The final element of our project will be to disseminate the results of our work through a broad range of channels. Our work will be relevant to a broad spectrum of quantitative researchers in medical and social science, in academic, pharmaceutical, regulatory and policy settings.

Technical Summary

Propensity score methods are often used to assess treatment effects in electronic health record (EHR) data, but enthusiasm has waned amid prominent examples providing misleading results. Traditional propensity score analysis relies on investigators selecting confounding variables to be included in the model. EHR contain a wealth of data, in the form of codes (prescriptions, diagnoses, etc.); these data may collectively contain important confounding information, which could help remove bias apparently due to unmeasured confounding. How best to incorporate information from thousands of codes remains unclear.

Data-driven approaches such as the high dimensional propensity score (HDPS) offer a semi-automated algorithm for selecting relevant codes to include in the propensity score model. The HDPS relies on a relatively crude algorithm, based on marginal associations of codes with the exposure and outcome. Other, more sophisticated, approaches are likely to provide superior inference. A key aspect of our proposed work seeks to identify the optimal way of selecting which codes to include in the analysis, exploring various data-driven approaches that have been proposed in this context. This work will also explore optimal methods for handling missing data.

Data-driven approaches can be perceived as a "black box", reducing the investigator's ability to understand the data and therefore to fully consider potential biases, leading to a lack of confidence in the results. Therefore, we propose to develop a suite of visual diagnostics to provide intuition about the key drivers of the results in a clinically interpretable way.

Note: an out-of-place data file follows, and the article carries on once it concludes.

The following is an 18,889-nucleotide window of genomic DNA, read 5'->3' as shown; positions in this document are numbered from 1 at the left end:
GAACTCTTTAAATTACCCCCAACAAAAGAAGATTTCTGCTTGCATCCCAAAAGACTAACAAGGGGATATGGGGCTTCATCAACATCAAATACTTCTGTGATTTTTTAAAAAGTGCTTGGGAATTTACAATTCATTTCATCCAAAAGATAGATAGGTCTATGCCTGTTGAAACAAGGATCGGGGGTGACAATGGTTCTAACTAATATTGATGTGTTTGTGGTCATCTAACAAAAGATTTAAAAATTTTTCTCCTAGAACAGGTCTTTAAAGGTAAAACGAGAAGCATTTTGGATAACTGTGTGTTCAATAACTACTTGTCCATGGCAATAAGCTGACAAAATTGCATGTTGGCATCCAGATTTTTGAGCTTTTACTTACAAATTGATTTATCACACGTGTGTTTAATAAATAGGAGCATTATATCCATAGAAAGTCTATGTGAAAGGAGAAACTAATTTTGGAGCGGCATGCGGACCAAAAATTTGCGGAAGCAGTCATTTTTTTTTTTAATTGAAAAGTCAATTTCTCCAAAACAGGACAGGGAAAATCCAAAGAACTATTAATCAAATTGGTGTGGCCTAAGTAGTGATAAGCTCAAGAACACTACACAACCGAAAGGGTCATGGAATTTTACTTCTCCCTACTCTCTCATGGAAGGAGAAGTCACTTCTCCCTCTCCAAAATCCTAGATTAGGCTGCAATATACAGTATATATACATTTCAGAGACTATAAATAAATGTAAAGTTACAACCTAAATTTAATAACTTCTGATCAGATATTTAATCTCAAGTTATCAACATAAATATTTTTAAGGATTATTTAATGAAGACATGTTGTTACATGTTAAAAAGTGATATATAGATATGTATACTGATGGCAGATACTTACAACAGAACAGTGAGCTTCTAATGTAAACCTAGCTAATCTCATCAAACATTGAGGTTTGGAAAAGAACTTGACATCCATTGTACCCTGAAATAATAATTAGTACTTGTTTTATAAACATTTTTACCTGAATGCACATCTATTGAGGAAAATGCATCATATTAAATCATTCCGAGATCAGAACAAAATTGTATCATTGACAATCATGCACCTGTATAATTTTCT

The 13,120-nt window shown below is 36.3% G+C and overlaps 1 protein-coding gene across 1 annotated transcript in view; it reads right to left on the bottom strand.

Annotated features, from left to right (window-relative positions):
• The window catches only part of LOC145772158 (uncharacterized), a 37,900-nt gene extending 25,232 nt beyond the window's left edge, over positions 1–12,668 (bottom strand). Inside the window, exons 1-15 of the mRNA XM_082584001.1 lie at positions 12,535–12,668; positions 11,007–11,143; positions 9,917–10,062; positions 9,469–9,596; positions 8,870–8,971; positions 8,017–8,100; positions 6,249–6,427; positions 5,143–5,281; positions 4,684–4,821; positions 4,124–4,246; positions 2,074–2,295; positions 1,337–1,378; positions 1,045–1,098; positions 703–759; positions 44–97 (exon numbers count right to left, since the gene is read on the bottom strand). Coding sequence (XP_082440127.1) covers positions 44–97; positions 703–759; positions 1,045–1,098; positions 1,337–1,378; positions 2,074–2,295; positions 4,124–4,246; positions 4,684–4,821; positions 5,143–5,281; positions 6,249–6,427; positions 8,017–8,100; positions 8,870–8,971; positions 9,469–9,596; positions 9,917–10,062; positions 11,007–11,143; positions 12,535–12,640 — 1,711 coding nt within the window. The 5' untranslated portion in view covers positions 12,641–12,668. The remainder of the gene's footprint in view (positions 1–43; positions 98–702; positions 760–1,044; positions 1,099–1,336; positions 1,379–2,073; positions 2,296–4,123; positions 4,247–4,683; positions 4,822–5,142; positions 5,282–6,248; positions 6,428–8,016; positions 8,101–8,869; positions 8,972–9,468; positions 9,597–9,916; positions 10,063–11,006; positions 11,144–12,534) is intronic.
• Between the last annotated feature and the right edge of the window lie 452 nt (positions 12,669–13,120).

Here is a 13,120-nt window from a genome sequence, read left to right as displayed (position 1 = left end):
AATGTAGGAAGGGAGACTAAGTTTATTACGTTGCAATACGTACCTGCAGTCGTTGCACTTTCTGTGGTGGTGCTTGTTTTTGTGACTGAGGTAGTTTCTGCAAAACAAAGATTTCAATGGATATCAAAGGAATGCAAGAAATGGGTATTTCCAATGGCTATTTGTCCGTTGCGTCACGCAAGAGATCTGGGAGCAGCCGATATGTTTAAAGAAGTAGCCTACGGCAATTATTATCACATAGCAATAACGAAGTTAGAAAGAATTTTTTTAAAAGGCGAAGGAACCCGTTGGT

Through the dissemination strategy outlined elsewhere, our research will enable practitioners to obtain robust estimates of comparative effectiveness, in a timely and cost-effective manner, while also having the tools to fully understand the results of these analyses.

Planned Impact

Our proposed research tackles outstanding issues hindering the use of electronic health record data (EHR) for comparative effectiveness research. Although our research will focus on this setting, results will also be more broadly applicable to wider areas where routinely collected data is being used to draw causal conclusions.

Our results will be of interest to, and stand to benefit, a broad range of stakeholders in this area, including pharmaceutical companies, academic researchers in health and social science, data holders (e.g. Clinical Practice Research Datalink) providing electronic health record data to researchers interested in questions of comparative effectiveness; policy makers and bodies which are responsible for pharmacovigilance, such as the Medicines and Healthcare Products Regulatory Agency (MHRA).

Ultimately, through enabling robust, timely and cost-efficient ways of addressing questions of comparative effectiveness, we expect the research to benefit clinicians and their patients.